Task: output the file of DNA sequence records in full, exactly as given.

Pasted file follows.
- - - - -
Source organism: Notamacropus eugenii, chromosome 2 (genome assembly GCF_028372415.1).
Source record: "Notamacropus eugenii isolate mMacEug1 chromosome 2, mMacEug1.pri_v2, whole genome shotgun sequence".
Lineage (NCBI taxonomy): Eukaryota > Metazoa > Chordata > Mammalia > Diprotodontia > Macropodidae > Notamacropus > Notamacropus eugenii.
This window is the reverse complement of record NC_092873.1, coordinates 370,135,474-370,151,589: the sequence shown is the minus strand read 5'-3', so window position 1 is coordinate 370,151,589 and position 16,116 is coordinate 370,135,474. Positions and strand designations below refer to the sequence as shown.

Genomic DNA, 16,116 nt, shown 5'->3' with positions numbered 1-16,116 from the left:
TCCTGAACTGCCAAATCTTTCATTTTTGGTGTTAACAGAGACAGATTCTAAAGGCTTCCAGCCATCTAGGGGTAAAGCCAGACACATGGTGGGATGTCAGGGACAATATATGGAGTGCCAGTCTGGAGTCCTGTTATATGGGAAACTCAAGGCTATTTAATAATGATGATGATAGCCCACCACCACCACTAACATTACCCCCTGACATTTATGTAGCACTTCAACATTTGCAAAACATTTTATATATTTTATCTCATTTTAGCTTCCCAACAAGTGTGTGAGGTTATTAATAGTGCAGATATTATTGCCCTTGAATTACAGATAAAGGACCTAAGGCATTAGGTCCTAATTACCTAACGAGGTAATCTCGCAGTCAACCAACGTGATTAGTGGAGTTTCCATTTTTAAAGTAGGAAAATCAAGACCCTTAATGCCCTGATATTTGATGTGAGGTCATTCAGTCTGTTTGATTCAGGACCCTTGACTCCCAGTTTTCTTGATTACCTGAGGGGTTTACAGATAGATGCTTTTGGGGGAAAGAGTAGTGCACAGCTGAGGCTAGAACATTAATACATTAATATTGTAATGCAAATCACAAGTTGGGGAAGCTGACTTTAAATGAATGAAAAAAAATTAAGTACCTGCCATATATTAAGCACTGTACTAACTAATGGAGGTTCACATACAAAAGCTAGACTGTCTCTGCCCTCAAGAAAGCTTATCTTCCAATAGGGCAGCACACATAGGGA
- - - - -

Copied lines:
Source organism: Notamacropus eugenii, chromosome 2 (genome assembly GCF_028372415.1).
Source record: "Notamacropus eugenii isolate mMacEug1 chromosome 2, mMacEug1.pri_v2, whole genome shotgun sequence".
Lineage (NCBI taxonomy): Eukaryota > Metazoa > Chordata > Mammalia > Diprotodontia > Macropodidae > Notamacropus > Notamacropus eugenii.
This window is the reverse complement of record NC_092873.1, coordinates 370,135,474-370,151,589: the sequence shown is the minus strand read 5'-3', so window position 1 is coordinate 370,151,589 and position 16,116 is coordinate 370,135,474. Positions and strand designations below refer to the sequence as shown.

Genomic DNA, 16,116 nt, shown 5'->3' with positions numbered 1-16,116 from the left:
TCCTGAACTGCCAAATCTTTCATTTTTGGTGTTAACAGAGACAGATTCTAAAGGCTTCCAGCCATCTAGGGGTAAAGCCAGACACATGGTGGGATGTCAGGGACAATATATGGAGTGCCAGTCTGGAGTCCTGTTATATGGGAAACTCAAGGCTATTTAATAATGATGATGATAGCCCACCACCACCACTAACATTACCCCCTGACATTTATGTAGCACTTCAACATTTGCAAAACATTTTATATATTTTATCTCATTTTAGCTTCCCAACAAGTGTGTGAGGTTATTAATAGTGCAGATATTATTGCCCTTGAATTACAGATAAAGGACCTAAGGCATTAGGTCCTAATTACCTAACGAGGTAATCTCGCAGTCAACCAACGTGATTAGTGGAGTTTCCATTTTTAAAGTAGGAAAATCAAGACCCTTAATGCCCTGATATTTGATGTGAGGTCATTCAGTCTGTTTGATTCAGGACCCTTGACTCCCAGTTTTCTTGATTACCTGAGGGGTTTACAGATAGATGCTTTTGGGGGAAAGAGTAGTGCACAGCTGAGGCTAGAACATTAATACATTAATATTGTAATGCAAATCACAAGTTGGGGAAGCTGACTTTAAATGAATGAAAAAAAATTAAGTACCTGCCATATATTAAGCACTGTACTAACTAATGGAGGTTCACATACAAAAGCTAGACTGTCTCTGCCCTCAAGAAAGCTTATCTTCCAATAGGGCAGCACACATAGGGA